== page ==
Dangers of online classifieds

STAMFORD, Conn. - If you're looking to sell high-grade marijuana, Craigslist may not be the place to do it. A man learned that the hard way when the "buyer" who contacted him turned out to be an undercover officer, Stamford police said.

Police said Steven Zahorsky, 24, posted an ad for "Mary Jane in Fairfield County." The ad offered a half-ounce of "A plus" marijuana for $220 and the same amount of "B plus" marijuana for $160.

Stamford Lt. Jon Fontneau said officers spotted the ad and responded, claiming to be a painting crew interested in buying drugs during a work break.

Zahorsky allegedly agreed to sell three-quarters of an ounce of marijuana at an Interstate 95 rest stop, Fontneau said.

Police said they arrived Wednesday afternoon and called Zahorsky's cell phone. He answered and agreed to meet at the rest stop McDonald's in 15 minutes.

Zahorsky allegedly stopped at the undercover officer's car and took $320 in cash in exchange for the marijuana, police said.

When Stamford and Darien officers arrested Zahorsky, he claimed he was at the McDonald's to eat and had no idea why police were arresting him, Fontneau said.

He said police found $320 on Zahorsky and the undercover officer's number on his cell phone.

They searched Zahorsky's Bridgeport apartment and found three bags of marijuana and one bag of hallucinogenic mushrooms, along with a shotgun, ammunition and a digital scale, Fontneau said.

Zahorsky was charged with several drug charges and released on $10,000 bond. He is due back in Stamford Superior Court on Feb. 13. No one answered the phone at a number listed for Zahorsky.

Smash bang boom

MARYLAND HEIGHTS, Mo. - It looks like a couple of suburban St. Louis purse snatchers picked the wrong women to attack. The victims fought back — with a snow shovel.

Police in Maryland Heights released details of the Sunday incident outside a Schnucks grocery store. The women were unloading groceries when the thieves tried to steal two purses from their cart.

One of the women grabbed a shovel from the suspects' pickup and smacked one of the men upside the head. The other woman jumped into the cab and attacked the other suspect, then grabbed the keys so he couldn't drive away.

Police tracked the men to a hotel. The man struck with the shovel required staples to close the gash in his head.

Both are jailed and charged with robbery.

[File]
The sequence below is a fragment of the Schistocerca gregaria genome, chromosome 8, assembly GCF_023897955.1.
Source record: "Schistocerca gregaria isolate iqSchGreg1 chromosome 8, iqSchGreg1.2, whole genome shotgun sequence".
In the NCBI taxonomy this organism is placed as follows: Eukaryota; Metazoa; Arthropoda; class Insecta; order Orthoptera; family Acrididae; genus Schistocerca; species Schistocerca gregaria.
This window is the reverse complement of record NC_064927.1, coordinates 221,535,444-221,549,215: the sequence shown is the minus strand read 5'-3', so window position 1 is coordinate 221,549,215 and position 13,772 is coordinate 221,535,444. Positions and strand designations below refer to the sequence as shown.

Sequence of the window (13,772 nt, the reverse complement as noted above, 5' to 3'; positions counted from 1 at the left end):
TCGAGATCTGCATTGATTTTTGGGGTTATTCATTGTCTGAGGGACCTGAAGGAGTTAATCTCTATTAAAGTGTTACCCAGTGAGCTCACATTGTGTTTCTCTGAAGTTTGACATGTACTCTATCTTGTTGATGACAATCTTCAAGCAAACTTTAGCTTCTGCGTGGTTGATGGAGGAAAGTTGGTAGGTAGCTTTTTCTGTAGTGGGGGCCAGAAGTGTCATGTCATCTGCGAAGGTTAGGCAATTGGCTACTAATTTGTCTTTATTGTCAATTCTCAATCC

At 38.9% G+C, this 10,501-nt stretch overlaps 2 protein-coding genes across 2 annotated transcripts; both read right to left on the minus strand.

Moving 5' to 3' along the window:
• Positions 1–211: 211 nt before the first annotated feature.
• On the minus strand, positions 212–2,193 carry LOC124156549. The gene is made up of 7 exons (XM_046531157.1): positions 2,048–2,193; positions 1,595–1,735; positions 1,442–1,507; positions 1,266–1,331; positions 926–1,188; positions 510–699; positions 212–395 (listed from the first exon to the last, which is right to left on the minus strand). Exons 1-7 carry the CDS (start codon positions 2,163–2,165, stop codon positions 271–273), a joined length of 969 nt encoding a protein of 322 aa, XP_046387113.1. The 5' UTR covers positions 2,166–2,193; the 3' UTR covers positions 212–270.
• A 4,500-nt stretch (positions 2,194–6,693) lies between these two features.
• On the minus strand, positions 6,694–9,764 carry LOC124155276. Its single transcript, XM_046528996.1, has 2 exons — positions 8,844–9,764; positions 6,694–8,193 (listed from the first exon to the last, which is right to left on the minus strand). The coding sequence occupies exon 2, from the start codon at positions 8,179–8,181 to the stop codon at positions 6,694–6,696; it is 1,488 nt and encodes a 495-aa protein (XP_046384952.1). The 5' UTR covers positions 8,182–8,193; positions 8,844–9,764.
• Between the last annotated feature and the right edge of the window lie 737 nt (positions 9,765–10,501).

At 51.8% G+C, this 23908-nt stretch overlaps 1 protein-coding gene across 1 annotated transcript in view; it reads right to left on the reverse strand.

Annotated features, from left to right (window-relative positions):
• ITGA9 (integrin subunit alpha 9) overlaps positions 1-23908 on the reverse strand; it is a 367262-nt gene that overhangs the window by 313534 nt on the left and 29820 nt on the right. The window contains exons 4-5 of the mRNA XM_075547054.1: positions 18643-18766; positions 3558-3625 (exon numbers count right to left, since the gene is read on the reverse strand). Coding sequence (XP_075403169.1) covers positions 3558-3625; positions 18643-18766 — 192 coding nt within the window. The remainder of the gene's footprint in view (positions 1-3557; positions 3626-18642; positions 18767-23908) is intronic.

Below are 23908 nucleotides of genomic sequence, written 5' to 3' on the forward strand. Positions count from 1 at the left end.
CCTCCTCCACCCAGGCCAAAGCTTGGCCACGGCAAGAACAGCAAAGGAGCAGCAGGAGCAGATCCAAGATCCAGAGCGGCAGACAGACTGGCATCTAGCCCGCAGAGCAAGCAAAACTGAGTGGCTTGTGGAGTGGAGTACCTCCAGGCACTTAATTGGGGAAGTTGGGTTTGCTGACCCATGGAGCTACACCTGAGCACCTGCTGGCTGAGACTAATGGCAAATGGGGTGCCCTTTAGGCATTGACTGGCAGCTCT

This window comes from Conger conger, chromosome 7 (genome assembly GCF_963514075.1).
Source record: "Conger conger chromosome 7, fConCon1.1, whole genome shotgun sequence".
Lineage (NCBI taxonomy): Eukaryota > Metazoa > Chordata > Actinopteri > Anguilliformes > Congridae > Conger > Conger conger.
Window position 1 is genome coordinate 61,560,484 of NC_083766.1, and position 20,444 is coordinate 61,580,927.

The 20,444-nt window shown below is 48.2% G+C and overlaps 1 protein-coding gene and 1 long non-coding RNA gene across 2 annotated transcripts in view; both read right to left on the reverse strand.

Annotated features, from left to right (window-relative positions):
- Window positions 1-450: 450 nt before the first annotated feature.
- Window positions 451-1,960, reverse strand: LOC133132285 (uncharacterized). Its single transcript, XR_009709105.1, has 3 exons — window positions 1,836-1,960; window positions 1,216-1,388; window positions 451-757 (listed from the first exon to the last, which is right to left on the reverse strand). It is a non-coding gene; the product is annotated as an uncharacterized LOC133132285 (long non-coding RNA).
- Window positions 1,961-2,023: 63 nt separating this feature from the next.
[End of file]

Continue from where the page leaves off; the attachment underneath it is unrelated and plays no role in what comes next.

Smash bang boom

MARYLAND HEIGHTS, Mo. - It looks like a couple of suburban St. Louis purse snatchers picked the wrong women to attack. The victims fought back — with a snow shovel.

Police in Maryland Heights released details of the Sunday incident outside a Schnucks grocery store. The women were unloading groceries when the thieves tried to steal two purses from their cart.

One of the women grabbed a shovel from the suspects' pickup and smacked one of the men upside the head. The other woman jumped into the cab and attacked the other suspect, then grabbed the keys so he couldn't drive away.

Police tracked the men to a hotel. The man struck with the shovel required staples to close the gash in his head.

Both are jailed and charged with robbery.

Dear Mr. Poopy Pants

BUFFALO, N.Y. - A collection agency tried to collect a $16.96 debt with an letter that addressed its recipient with a four-letter word for excrement. "Dear S---," began the letter attempting to collect from an old record club membership. The word was spelled out in the letter, which arrived in an envelope addressed to "S--- Face."

"I've never seen anything quite so brazen," said attorney Kenneth Hiller.

He said his client plans to sue Nationwide Collections Inc. of Fort Pierce, Fla., next week.

Under U.S. law, debt collectors are not allowed to use profanity to collect a debt, Hiller said, nor are they supposed to threaten legal action over such a small amount.

Nationwide President Phillip McGarvey said the October 2007 letter was automatically generated after his company bought about 350,000 Columbia House accounts. "S--- Face" is the name under which the account was opened and the way the coupon to start the club was filled out, he said.

Hiller's client has signed an affidavit saying he never signed up for the music club membership under that name.

"It looks bad to the observer who is not familiar with the industry," acknowledged McGarvey, "but anybody who understands the volume would understand how this could happen. ...You've also got people filling in famous people's names."

Hobo bandit nabbed

SANTA ANA, Calif. - A bank robbery suspect whose "Hobo Bandit" appearance inspired a bank teller to paint his portrait has been arrested, police said.

Kirby Dean Guyette, 52, suspected of robbing two banks in recent weeks, was taken into custody Thursday by officers looking for a green van that witnesses described as the getaway vehicle, police Cpl. Jose Gonzalez said Friday.

The alleged getaway driver, 52-year-old Jack Paine, was also arrested, Gonzalez said.

Both men were being held on $50,000 bail. It wasn't clear whether either had been assigned a defense attorney.

Authorities allege Guyette walked into a Washington Mutual branch on Monday and slipped a teller a note demanding money and warning that he was carrying a gun.

That night, teller Nick Wildermuth painted a portrait of the robber from memory. Authorities said the painting depicting a middle-aged man with bushy eyebrows and a salt-and-pepper goatee shared similarities with surveillance video of the robber.

The suspect's unkempt appearance earned him the moniker the "Hobo Bandit."

Guyette, a transient, also matched the description of a man who robbed a Bank of America branch in Santa Ana on Jan. 21, then attempted to rob the same branch several days later, police said.

"The teller recognized him and said, `You're not getting anything from us,'" Gonzalez said. "The suspect appeared confused, turned around, walked out and got in the same green van."